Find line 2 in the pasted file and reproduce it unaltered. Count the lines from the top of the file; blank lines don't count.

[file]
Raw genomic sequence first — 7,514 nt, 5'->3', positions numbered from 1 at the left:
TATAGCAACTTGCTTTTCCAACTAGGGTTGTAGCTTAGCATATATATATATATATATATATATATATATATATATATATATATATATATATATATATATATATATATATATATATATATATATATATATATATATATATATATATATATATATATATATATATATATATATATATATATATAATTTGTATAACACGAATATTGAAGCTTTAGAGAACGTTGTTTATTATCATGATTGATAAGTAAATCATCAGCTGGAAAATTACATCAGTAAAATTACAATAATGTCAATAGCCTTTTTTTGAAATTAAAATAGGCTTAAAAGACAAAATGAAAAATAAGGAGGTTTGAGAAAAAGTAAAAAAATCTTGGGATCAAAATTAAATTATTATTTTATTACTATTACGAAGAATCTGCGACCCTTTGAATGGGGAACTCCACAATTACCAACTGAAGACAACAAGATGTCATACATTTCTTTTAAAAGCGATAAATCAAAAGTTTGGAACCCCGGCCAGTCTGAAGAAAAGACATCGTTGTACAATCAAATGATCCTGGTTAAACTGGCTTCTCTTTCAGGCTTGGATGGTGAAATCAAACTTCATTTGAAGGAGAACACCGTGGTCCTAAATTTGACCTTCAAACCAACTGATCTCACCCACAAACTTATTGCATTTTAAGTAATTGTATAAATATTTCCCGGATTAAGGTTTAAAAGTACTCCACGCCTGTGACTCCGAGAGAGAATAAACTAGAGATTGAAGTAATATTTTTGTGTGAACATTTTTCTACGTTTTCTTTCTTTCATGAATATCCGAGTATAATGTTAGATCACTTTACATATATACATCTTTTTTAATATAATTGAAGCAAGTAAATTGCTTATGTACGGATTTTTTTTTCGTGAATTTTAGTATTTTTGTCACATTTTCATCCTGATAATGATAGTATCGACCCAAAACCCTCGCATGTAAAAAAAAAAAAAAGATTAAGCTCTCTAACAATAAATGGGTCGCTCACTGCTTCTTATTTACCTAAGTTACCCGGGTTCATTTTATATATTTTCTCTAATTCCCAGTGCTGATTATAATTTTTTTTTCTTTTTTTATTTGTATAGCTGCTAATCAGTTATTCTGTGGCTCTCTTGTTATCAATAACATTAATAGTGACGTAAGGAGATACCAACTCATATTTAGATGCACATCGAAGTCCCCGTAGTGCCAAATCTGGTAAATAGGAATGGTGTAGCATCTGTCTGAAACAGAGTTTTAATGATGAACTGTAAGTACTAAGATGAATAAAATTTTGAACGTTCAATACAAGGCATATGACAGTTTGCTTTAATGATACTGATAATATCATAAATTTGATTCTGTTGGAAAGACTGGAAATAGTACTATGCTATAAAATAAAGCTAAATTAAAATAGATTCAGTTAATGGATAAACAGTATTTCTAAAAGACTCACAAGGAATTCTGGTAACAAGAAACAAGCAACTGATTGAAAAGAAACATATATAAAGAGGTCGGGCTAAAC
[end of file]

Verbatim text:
TATAGCAACTTGCTTTTCCAACTAGGGTTGTAGCTTAGCATATATATATATATATATATATATATATATATATATATATATATATATATATATATATATATATATATATATATATATATATATATATATATATATATATATATATATATATATATATATATATATATATATATATATATATAATTTGTATAACACGAATATTGAAGCTTTAGAGAACGTTGTTTATTATCATGATTGATAAGTAAATCATCAGCTGGAAAATTACATCAGTAAAATTACAATAATGTCAATAGCCTTTTTTTGAAATTAAAATAGGCTTAAAAGACAAAATGAAAAATAAGGAGGTTTGAGAAAAAGTAAAAAAATCTTGGGATCAAAATTAAATTATTATTTTATTACTATTACGAAGAATCTGCGACCCTTTGAATGGGGAACTCCACAATTACCAACTGAAGACAACAAGATGTCATACATTTCTTTTAAAAGCGATAAATCAAAAGTTTGGAACCCCGGCCAGTCTGAAGAAAAGACATCGTTGTACAATCAAATGATCCTGGTTAAACTGGCTTCTCTTTCAGGCTTGGATGGTGAAATCAAACTTCATTTGAAGGAGAACACCGTGGTCCTAAATTTGACCTTCAAACCAACTGATCTCACCCACAAACTTATTGCATTTTAAGTAATTGTATAAATATTTCCCGGATTAAGGTTTAAAAGTACTCCACGCCTGTGACTCCGAGAGAGAATAAACTAGAGATTGAAGTAATATTTTTGTGTGAACATTTTTCTACGTTTTCTTTCTTTCATGAATATCCGAGTATAATGTTAGATCACTTTACATATATACATCTTTTTTAATATAATTGAAGCAAGTAAATTGCTTATGTACGGATTTTTTTTTCGTGAATTTTAGTATTTTTGTCACATTTTCATCCTGATAATGATAGTATCGACCCAAAACCCTCGCATGTAAAAAAAAAAAAAAGATTAAGCTCTCTAACAATAAATGGGTCGCTCACTGCTTCTTATTTACCTAAGTTACCCGGGTTCATTTTATATATTTTCTCTAATTCCCAGTGCTGATTATAATTTTTTTTTCTTTTTTTATTTGTATAGCTGCTAATCAGTTATTCTGTGGCTCTCTTGTTATCAATAACATTAATAGTGACGTAAGGAGATACCAACTCATATTTAGATGCACATCGAAGTCCCCGTAGTGCCAAATCTGGTAAATAGGAATGGTGTAGCATCTGTCTGAAACAGAGTTTTAATGATGAACTGTAAGTACTAAGATGAATAAAATTTTGAACGTTCAATACAAGGCATATGACAGTTTGCTTTAATGATACTGATAATATCATAAATTTGATTCTGTTGGAAAGACTGGAAATAGTACTATGCTATAAAATAAAGCTAAATTAAAATAGATTCAGTTAATGGATAAACAGTATTTCTAAAAGACTCACAAGGAATTCTGGTAACAAGAAACAAGCAACTGATTGAAAAGAAACATATATAAAGAGGTCGGGCTAAAC